I want you to close your eyes for a second and picture Warren Buffett – preferably without a Dairy Queen Blizzard.
Now imagine that you are in Warren Buffett’s shoes. As you sit down at your wooden desk you notice a folder on your desk.
As you open the folder, you glance at the About Us section of the company and it says that it focuses on the acquisition of companies that deliver revenue growth of 20% or more per year and companies that are in the number one or number two position in its vertical market.
Would you be interested in purchasing this company? The answer should be a resounding yes!
The company that I’m referring to is Constellation Software (TSX:CSU), an international provider of market-leading software and services to a myriad of industries. Its business model is to use acquisitions to leverage growth and develop its business.
The company was founded in 1995 as a conglomerate of leading vertical market companies and currently has over 125,000 customers in over 100 countries around the world.
Constellation is a good investment based on its niche target market and its increasing operating income.
Niche target market
It’s been a very long time since I’ve seen a company with the focus of Constellation. Ever since the founding of the company, its mission has remained unchanged.
To this day, it continues “to assemble a portfolio of vertical market software companies that have the potential to be leaders in their particular market.” It’s this philosophy that has allowed the company to be a leader in the vertical market sphere.
For those of you unfamiliar with the term “vertical market,” it describes a market whereby companies offer goods and services specific to an industry. This is the opposite of a horizontal market that offers goods and services to a large group of customers such as all businesses, men, children or women. An example of a horizontal industry is Staples, which offers office supplies.
Constellation’s portfolio of companies include Volaris, Harris, Jonas, Vela Software, Perseus Group and Total Specific Solutions. Each company specializes in a handful of industries but as a whole cover almost all industries in existence.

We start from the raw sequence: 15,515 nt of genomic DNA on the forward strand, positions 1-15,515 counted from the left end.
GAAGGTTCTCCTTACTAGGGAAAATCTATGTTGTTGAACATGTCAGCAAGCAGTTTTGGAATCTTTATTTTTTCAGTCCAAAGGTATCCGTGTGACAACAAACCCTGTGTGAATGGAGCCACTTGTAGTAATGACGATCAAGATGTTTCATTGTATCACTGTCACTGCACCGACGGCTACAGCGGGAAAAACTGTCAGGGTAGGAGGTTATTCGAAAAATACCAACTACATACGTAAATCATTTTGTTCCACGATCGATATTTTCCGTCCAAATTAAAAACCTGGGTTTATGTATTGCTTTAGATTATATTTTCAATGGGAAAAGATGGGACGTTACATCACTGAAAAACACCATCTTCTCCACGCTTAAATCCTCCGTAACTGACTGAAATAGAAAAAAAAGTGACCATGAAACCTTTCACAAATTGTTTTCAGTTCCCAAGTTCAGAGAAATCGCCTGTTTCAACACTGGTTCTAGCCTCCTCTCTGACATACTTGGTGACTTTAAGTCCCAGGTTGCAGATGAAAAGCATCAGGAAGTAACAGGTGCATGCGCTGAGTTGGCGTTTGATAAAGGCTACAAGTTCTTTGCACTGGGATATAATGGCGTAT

Increasing operating income
I can’t stress enough how important operating income is to a company’s success. Operating income is income before the deduction of one-off expenses and provides a clearer picture of how a business is doing.
Constellation’s operating income increased from $199 million in fiscal 2014 to $530 million in fiscal 2018. Its operating income has increased each year for the past five fiscal years, which is impressive.
Although the stock is trading above $1,000, I still believe that Constellation is worth the investment.
There are not many companies out there that serve a niche market. Take the restaurant industry as an example. Even though McDonald’s and The Keg target different customers, both chains serve food.
With Constellation, the company leaves nothing to chance with its acquisition strategy focused on buying the best of the best companies in each market segment, enabling it to achieve stellar growth year-over-year.
This is coupled with an increasing operating income, which indicates that the company is growing. Simply put, Constellation is a solid investment despite the hefty per share price.
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John Mackey, CEO of Whole Foods Market, an Amazon subsidiary, is a member of The Motley Fool’s board of directors. Fool contributor Chen Liu has no position in any of the stocks mentioned. David Gardner owns shares of Amazon. The Motley Fool owns shares of Amazon. Constellation Software is a recommendation of Stock Advisor Canada.